Supply and Demand: A Primer
 
There is a old economists joke, originating with the English Historian Thomas Carlyle, that if you want a “learned economist” all you have to do is get a parrot and train the bird to squawk “supply and demand” in response to every question.  
This is unfair. But the “theory of supply and demand” is a central part of economics. It encapsulates the way many economists think about, conceptualize, and reify markets. It is held to be widely applicable and underpins economists’ scientific pretensions. It is a model of the way many economists try to think about many problems. And it is used to analyze problems even when the theory of supply and demand appears not to be directly relevant.
Every market has two sides – buyers and sellers. The buyers are the “demand side” of the market. Sellers are the “supply side” of the market. Alfred Marshall, one of the principal founders of modern economic theory, famously compared the supply and demand sides to the two blades of scissors. One won't cut. You have to have both.
 
Demand: Economists assume that there is a systematic relationship between the price in the marketplace and the quantity that people are willing and able to buy. This relationship is called “the demand relationship” or simply “demand.” The convention in economics is to use the word “demand” to mean the specific quantity that people are willing and able to purchase. Typically the relationship is inverse, i.e. the lower the price the more people demand. Diagrammatically the demand schedule is downward sloping.
 
Supply: Economists treat supply symmetrically as demand, i.e. they treat supply as a relationship between price and the quantity supplied. Usually the relation is direct. Basically as price increases more is supplied as higher costs can be covered and higher profits made. Diagrammatically the supply schedule is upward sloping.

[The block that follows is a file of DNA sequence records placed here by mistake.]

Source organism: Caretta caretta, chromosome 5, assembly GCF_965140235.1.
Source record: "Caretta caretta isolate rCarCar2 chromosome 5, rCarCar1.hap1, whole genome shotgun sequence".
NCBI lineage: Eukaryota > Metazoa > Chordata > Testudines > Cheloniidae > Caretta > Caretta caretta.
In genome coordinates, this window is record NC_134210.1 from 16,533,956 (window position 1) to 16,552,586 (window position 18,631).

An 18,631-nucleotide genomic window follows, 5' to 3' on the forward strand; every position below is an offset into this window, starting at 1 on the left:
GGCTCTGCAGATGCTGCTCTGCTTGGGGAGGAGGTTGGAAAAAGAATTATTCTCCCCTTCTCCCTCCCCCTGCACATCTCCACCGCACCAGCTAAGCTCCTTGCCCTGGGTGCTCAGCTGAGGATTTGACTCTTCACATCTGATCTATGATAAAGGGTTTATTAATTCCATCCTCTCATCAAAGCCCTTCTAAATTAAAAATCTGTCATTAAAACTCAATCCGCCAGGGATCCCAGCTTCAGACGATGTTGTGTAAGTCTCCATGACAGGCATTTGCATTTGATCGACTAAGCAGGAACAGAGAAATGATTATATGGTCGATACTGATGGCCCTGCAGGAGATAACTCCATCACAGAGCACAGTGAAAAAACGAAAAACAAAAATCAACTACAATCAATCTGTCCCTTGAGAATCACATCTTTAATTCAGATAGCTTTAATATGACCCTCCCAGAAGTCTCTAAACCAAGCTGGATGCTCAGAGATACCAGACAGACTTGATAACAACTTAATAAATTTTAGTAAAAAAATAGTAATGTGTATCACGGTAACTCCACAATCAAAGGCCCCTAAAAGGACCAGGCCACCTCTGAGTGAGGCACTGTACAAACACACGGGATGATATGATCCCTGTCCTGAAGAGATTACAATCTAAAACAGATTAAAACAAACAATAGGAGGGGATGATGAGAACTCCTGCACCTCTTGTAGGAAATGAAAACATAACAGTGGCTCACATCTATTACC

Equilibrium of Supply and Demand: In economic theory, the interaction of supply and demand is understood as equilibrium. Market “equilibrium” exists when the price is high enough so that the quantity supplied just equals the quantity demanded. In a diagram the “equilibrium” price is the price at which the demand and supply curves cross. The corresponding quantity is that which is traded in market equilibrium.
 
The theory of supply and demand is a theory of price and output in highly competitive markets. It embodies a range of explicit and implicit assumptions that economists are variously aware of.
The supply and demand diagram is a chief pedagogic aid that has been taught to millions of students in introductory courses in economics. In the conventional wisdom the simple lessons embodied in this basic “Supply and Demand” diagram are further extended, formalized and generalized to underpin many of the proofs and policy prescriptions publicly espoused by economists.
In the conventional wisdom markets are to be extended, unfettered and made more competitive. Economists point to the social benefits of markets which simultaneously maximize both consumer satisfaction and producer surpluses. Such policy prescriptions are typically promoted with evangelical and religious zeal. And they have entered into the wider public consciousness.
The belief in the efficacy of unfettered markets is intertwined with wider social beliefs about the importance of religious and economic freedom and the role accorded to the state in contemporary Western civilizations. Indeed on many levels it appears to be an integral part of the American Way and Dream.
Such considerations point to the nexus between the political and cultural fabric of society and its institutional arrangements. A market does not exist in a vacuum. It is embedded in a wider system of social relations and legal arrangements. Standard market or “Supply and Demand” representations do not promote such understanding.
Saliently, the validity and applicability of the underlying assumptions of the conventional wisdom are frequently overlooked and unquestioningly accepted by many students of economics. Yet the social consequences of such philosophy are real and profound, striking at the heart of questions concerning the role of the individual, state, and an array of intermediate institutions such as the large firm and the scientific, educational and legal establishments.
 
 
 
S&D
Oil on Canvas
36” x 48”
2005